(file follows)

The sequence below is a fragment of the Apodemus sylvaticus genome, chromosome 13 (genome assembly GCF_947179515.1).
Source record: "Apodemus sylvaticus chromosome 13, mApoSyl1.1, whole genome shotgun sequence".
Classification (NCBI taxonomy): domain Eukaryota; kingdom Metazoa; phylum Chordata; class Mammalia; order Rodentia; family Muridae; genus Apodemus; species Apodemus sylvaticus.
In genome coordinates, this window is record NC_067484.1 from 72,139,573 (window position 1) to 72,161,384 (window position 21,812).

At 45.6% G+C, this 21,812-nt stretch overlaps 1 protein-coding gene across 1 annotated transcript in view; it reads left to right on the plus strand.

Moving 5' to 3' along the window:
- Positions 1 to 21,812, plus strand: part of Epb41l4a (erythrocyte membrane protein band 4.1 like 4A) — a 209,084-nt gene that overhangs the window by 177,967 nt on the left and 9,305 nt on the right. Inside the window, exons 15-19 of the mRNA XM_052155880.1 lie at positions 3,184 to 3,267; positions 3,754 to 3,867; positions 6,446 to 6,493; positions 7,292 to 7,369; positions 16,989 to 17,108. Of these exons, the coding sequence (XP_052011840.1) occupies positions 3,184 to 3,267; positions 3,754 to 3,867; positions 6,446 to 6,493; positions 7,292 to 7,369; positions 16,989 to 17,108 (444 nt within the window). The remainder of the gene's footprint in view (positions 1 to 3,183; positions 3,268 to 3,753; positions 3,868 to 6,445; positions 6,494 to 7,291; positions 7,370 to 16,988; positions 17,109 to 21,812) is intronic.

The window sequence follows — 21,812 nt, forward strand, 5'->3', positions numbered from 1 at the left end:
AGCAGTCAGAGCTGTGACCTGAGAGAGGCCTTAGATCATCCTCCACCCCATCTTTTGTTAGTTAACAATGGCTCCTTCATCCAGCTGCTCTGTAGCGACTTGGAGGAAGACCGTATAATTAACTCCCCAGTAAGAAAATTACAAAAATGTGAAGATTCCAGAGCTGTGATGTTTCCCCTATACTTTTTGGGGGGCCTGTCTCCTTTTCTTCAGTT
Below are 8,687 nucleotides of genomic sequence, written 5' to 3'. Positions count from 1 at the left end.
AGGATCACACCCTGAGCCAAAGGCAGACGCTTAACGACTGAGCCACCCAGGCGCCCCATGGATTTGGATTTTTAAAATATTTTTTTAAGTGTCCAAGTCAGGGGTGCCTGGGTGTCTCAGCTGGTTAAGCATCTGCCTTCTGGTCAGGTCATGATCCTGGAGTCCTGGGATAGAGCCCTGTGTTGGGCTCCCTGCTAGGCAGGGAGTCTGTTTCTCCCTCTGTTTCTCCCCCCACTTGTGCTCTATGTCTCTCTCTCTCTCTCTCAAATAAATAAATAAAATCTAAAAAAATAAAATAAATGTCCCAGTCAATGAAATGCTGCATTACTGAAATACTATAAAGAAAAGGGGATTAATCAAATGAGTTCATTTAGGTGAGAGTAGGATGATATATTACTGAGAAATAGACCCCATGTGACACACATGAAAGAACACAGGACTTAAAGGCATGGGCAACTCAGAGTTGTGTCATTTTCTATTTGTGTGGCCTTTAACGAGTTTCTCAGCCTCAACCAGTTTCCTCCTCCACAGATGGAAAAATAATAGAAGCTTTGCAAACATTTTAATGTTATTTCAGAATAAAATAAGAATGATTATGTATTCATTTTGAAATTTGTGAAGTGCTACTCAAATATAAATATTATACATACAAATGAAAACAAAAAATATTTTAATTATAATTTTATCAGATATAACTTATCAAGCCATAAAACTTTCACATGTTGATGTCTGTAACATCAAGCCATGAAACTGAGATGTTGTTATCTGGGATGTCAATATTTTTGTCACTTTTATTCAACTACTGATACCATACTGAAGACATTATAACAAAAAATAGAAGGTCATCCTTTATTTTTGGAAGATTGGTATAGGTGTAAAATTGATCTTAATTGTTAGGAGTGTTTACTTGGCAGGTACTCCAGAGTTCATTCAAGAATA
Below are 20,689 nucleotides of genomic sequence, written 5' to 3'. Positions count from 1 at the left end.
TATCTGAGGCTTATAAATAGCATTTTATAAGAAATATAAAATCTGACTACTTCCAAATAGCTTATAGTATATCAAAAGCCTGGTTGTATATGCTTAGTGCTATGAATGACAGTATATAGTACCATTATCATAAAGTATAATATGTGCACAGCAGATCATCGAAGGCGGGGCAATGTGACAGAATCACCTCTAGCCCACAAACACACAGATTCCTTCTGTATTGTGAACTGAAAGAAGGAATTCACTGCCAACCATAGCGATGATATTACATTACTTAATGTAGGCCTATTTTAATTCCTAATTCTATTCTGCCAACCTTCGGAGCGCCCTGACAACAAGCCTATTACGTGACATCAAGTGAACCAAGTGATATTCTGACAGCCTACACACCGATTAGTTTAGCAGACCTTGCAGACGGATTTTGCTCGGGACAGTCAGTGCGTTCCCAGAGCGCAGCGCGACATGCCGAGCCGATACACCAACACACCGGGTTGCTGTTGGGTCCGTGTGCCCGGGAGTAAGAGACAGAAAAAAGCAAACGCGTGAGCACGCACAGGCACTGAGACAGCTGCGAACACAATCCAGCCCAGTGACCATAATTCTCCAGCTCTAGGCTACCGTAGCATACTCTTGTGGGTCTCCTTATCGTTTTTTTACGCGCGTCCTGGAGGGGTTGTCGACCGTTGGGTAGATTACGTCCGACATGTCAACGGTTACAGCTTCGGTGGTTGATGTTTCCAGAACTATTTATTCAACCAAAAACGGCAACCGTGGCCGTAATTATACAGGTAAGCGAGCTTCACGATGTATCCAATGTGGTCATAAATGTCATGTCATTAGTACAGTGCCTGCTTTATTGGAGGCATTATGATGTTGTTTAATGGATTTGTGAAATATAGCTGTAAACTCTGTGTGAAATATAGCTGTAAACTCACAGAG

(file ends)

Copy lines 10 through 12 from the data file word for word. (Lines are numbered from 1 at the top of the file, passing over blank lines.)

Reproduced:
Below are 8,687 nucleotides of genomic sequence, written 5' to 3'. Positions count from 1 at the left end.
AGGATCACACCCTGAGCCAAAGGCAGACGCTTAACGACTGAGCCACCCAGGCGCCCCATGGATTTGGATTTTTAAAATATTTTTTTAAGTGTCCAAGTCAGGGGTGCCTGGGTGTCTCAGCTGGTTAAGCATCTGCCTTCTGGTCAGGTCATGATCCTGGAGTCCTGGGATAGAGCCCTGTGTTGGGCTCCCTGCTAGGCAGGGAGTCTGTTTCTCCCTCTGTTTCTCCCCCCACTTGTGCTCTATGTCTCTCTCTCTCTCTCTCAAATAAATAAATAAAATCTAAAAAAATAAAATAAATGTCCCAGTCAATGAAATGCTGCATTACTGAAATACTATAAAGAAAAGGGGATTAATCAAATGAGTTCATTTAGGTGAGAGTAGGATGATATATTACTGAGAAATAGACCCCATGTGACACACATGAAAGAACACAGGACTTAAAGGCATGGGCAACTCAGAGTTGTGTCATTTTCTATTTGTGTGGCCTTTAACGAGTTTCTCAGCCTCAACCAGTTTCCTCCTCCACAGATGGAAAAATAATAGAAGCTTTGCAAACATTTTAATGTTATTTCAGAATAAAATAAGAATGATTATGTATTCATTTTGAAATTTGTGAAGTGCTACTCAAATATAAATATTATACATACAAATGAAAACAAAAAATATTTTAATTATAATTTTATCAGATATAACTTATCAAGCCATAAAACTTTCACATGTTGATGTCTGTAACATCAAGCCATGAAACTGAGATGTTGTTATCTGGGATGTCAATATTTTTGTCACTTTTATTCAACTACTGATACCATACTGAAGACATTATAACAAAAAATAGAAGGTCATCCTTTATTTTTGGAAGATTGGTATAGGTGTAAAATTGATCTTAATTGTTAGGAGTGTTTACTTGGCAGGTACTCCAGAGTTCATTCAAGAATA
Below are 20,689 nucleotides of genomic sequence, written 5' to 3'. Positions count from 1 at the left end.